Md police union sues to block publication of AI records made public by lawmakers



When the law was passed, Alexa Renehan set out to find out what happened to the police officer she complained about so many years ago.

It was, after all, the purpose of transparency legislation named after Anton Black, who died in 2018 after an encounter with police in Greensboro, Maryland. It took no more than a month to obtain the officer’s disciplinary records. After negotiating a five-figure price in April, Renehan settled in to wait.

She was still waiting until the summer, well past Montgomery County’s legal deadline to release the records. A day before the county pledged to hand them over, the officer and the local police union sued the county to end the disclosure, arguing that officers’ privacy concerns outweighed the public’s right to know.

Litigation is an early test of Anton’s Law, which Maryland lawmakers past last year to ensure the public has access to police internal affairs records amid national clamor for increased accountability in the wake of the murder of George Floyd. Proponents of the measure say disclosure ultimately builds trust between officers and those they oversee, but unions such as the Fraternal Order of Police, or FOP, have long argued that disclosure would damage officers’ reputations, harm their job opportunities and invite unfair defamation or harassment.

“This is supposed to bring transparency,” Renehan said, so that complaints about agents don’t “remain hidden behind the FOP curtain.

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Regardless of the outcome of the litigation, he blocked the release of records the county had prepared for release, in part through an unusual arrangement that allows the union to review internal case records before release. And he left Renéhan wondering whether she should intervene in the case at her own expense or leave it to county and union officials to determine what information the public should be able to access.

“You now have a process where the adversaries are not exactly adversarial,” said Kevin Goldberg, a veteran freedom of information lawyer and First Amendment expert for the Freedom Forum, referring to the county, the officer and to the union, who are so far the only parties to the case.

“It’s disturbing,” Goldberg said.

Acting Montgomery County District Attorney John P. Markovs declined to comment on the case, but said in an email that “any litigation is adversarial.”

Under Anton’s Law, disclosing police disciplinary records as “personal” records is no longer prohibited. But Maryland’s Public Information Act, or MPIA, contains other exceptions under which at least portions of these records could be withheld.

Confidentiality issues are common in disputes over public records. The question is not just whether the information might be private, legal experts say, but whether any harm resulting from its disclosure would outweigh the public interest in disclosure.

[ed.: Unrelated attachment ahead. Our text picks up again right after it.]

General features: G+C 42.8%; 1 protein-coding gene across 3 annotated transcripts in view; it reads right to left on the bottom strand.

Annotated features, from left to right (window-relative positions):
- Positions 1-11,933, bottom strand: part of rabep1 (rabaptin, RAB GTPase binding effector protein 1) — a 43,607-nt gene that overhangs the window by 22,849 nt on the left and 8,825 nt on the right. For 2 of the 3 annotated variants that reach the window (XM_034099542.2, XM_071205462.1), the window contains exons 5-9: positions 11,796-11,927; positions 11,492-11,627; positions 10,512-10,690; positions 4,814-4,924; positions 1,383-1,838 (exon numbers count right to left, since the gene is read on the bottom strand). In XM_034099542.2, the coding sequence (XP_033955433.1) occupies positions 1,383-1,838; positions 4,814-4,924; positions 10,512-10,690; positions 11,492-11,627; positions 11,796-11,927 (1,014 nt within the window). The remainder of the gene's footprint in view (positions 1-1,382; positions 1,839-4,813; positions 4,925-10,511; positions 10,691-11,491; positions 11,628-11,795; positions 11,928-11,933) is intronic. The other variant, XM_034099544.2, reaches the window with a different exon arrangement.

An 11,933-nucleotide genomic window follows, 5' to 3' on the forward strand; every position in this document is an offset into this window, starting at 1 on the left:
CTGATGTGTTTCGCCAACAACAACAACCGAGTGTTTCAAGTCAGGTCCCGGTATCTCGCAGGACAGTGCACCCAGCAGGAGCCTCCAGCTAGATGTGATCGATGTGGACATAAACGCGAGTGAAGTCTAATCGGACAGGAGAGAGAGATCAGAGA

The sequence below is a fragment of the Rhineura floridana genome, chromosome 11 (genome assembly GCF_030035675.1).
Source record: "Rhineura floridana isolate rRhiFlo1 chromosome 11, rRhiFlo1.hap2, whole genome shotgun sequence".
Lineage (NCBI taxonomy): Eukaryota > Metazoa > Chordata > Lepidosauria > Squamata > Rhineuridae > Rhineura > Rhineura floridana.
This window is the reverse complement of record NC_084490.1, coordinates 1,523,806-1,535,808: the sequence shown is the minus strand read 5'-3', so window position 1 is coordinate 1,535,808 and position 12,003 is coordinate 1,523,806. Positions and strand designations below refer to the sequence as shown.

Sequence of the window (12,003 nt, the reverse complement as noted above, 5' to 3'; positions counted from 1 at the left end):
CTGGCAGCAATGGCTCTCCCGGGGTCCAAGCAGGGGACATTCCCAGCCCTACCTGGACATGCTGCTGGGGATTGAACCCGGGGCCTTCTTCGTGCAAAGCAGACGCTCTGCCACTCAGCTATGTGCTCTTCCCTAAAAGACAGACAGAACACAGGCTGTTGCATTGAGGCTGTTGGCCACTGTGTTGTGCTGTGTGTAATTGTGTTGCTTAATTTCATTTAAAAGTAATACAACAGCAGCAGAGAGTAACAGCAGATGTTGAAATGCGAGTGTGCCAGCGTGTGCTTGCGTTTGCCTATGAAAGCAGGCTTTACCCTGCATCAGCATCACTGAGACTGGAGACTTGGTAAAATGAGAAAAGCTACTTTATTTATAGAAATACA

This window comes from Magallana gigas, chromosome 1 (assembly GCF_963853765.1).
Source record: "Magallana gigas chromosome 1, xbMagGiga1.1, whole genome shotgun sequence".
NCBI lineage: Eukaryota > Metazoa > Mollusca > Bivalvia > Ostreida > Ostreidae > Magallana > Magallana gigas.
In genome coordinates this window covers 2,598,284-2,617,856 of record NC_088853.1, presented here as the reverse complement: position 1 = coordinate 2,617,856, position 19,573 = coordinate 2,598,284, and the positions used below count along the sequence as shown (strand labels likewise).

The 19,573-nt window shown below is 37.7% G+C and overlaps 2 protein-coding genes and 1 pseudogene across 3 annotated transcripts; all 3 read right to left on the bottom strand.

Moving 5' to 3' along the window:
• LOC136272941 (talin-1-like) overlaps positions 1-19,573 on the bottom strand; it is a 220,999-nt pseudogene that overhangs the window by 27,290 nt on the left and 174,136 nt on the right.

Renehan, who practiced family law in Montgomery County for more than a decade and now volunteers for African animal conservation and women’s empowerment groups, first requested the disciplinary records of Montgomery County Police Officer John J. Gloss in January. More than a decade earlier, she filed a complaint with the department about Gloss after a traffic stop she felt she handled improperly.

“I received a letter, which I did not keep, but which said that your complaint had been found valid – he will, or is, sanctioned,” Renehan recalls. But before Anton’s Law, there was no way for a member of the public to be informed of the investigation of a complaint or the disciplinary action, if any, that may have been taken.

Now Renehan wanted to know exactly what happened to his complaint, as well as all the others against Gloss. A few weeks after her application, she received from the police a the estimated $63,030 fee, which she learned through subsequent correspondence, was based on the size of Gloss’s disciplinary case, which covered five cases, 2,711 pages and dozens of hours of audio and video, according to correspondence reviewed by The Washington Post. It is not uncommon for individual internal affairs cases, which sometimes include allegations against multiple officers, to span hundreds of pages.

The county estimated it would take 1,315 hours to review and redact the material. Maryland law allows agencies to charge for costs incurred in publishing records.

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In April, after some back and forth with the department, Renehan agreed to narrow the scope of his request. She paid $270 to receive only the investigation reports and the decisions of the five cases, or 174 pages of files. Then she waited.

The MPIA requires officials to release public records “promptly,” without unnecessary delay and within 30 days, unless the requester agrees to an extension.

“I haven’t paid you for over 8 weeks and it’s outrageous!” Renehan wrote to the department in early June.